The attraction also opened a hotel last year within the walls of its popular theme park, which features 1,600 Lego models and themed rooms.

Following the election of Barack Obama in 2009, Legoland California built a depiction of his inauguration, complete with tiny spectators lining the streets and a police motorcade.

Legoland Windsor unveiled a mosaic of JK Rowling in 2009 made from 48,000 Lego bricks as a tribute to the author of the Harry Potter series.

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No More Selfies: Travellers Snap up Holiday Photographers

Posted on May 16, 2013 | Comments Off on No More Selfies: Travellers Snap up Holiday Photographers

Dana McMahanTODAY contributor

May 14, 2013 at 10:07 AM ET

Image: Love in Paris

You in Paris
More travelers are hiring professional photographers to chronicle special trips.

If you think professional photographers only tail the glitterati, think again. A luxury that wouldn’t have occurred to most travelers a few years ago, vacation photography is growing in popularity to capture the trip of a lifetime.

Paris photography instructor Sophie Pasquet has seen a sharp uptick in demand. “A lot of people were asking me if I was doing portraits,” she said, so in 2010 she launched You In Paris, offering visitors photos that feature them in the iconic city. Her vacation portrait business has doubled every year since, and she’s beefed up her roster to six photographers.

Vacationers looking for alternatives to the awkward photos shot by strangers were on the mind of Nicole Smith of Victoria, Canada, when she launched Flytographer in March. Inspired after an acquaintance took photos of Smith and a friend on a trip to Paris that was so special she wanted to “capture it and put in a bottle,” she created a “scrappy start-up” to connect travelers with local photographers.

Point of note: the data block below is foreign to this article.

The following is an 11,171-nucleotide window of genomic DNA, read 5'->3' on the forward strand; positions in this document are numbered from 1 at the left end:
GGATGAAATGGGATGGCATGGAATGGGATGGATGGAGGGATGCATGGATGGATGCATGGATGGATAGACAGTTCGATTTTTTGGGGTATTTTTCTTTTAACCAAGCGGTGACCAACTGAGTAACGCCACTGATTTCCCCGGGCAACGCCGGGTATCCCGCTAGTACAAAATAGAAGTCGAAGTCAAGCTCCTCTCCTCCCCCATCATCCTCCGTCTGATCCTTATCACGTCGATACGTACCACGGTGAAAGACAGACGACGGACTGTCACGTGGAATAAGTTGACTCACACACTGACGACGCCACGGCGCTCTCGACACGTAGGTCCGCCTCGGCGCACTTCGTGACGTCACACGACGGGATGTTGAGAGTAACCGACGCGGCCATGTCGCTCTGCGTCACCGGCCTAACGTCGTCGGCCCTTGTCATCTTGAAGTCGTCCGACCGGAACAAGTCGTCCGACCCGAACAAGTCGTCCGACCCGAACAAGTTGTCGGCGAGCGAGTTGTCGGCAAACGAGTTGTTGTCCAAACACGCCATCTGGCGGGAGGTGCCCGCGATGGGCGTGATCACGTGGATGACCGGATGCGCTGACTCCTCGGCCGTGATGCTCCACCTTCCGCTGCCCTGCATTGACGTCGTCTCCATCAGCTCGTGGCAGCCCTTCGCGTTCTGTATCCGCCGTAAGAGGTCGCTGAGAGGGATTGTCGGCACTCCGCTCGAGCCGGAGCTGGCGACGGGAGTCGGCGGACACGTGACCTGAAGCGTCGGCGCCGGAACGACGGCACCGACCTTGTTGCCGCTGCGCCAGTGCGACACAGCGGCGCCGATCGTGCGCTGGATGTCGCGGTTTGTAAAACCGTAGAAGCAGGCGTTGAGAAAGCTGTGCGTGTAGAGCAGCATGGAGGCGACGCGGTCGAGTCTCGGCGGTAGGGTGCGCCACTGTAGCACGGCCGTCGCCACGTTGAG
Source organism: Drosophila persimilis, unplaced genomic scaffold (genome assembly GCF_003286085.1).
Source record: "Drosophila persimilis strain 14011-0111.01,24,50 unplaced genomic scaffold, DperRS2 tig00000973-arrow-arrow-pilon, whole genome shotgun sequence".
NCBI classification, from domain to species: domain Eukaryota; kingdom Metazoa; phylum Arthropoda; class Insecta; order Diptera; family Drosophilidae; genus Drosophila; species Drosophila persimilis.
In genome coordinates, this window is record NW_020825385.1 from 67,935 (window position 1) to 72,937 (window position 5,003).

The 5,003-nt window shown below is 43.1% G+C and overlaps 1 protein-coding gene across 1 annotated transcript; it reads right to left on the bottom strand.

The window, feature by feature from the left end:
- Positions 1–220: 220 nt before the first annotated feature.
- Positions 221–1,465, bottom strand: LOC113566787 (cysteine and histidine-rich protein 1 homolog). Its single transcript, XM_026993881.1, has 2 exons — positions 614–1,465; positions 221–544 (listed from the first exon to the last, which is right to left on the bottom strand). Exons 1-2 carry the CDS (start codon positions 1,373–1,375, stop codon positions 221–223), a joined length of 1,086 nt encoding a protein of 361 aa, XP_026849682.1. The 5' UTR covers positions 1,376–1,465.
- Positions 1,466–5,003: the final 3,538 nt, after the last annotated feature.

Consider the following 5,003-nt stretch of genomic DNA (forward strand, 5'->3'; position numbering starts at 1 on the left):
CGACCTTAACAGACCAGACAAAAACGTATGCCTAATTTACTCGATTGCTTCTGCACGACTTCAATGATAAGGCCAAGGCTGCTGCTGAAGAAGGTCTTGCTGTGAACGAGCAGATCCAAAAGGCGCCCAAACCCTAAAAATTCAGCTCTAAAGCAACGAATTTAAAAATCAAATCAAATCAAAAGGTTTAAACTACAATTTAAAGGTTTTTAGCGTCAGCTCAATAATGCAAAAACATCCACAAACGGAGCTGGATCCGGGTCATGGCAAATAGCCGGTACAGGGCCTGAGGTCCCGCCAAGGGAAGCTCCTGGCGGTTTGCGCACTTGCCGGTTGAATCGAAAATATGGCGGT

“Those photos … I got goose bumps and I still do every time I see them because they capture those moments,” she said of the photos from the trip. “I thought, ‘I would pay for this!’ And aside from hunting and pecking on Google, there was no place to go (for this service).

“Business is already booming. I hear all the time: ‘I can’t believe nobody thought of this before!’” she said. “We’re in 18 places right now and we’re getting requests for more.”

Smith handles everything from locating and vetting the photographer to payment and providing the photos. “One customer said it’s the best souvenir they’ve ever gotten – instead of buying trinkets, they have a photo where everyone’s together and having fun and nobody’s missing. It’s kind of priceless.”

Even travelers on a tight budget aren’t out of luck. Flytographer offers a 30-minute package that includes 15 photos with their local photographers for $199. Prices range up to $599. Pasquet, as well, says she wants her portrait session to be accessible. Her most popular option — a two hour, two location shoot — runs €299 (about $387) but she offers a 90-minute option for about $300.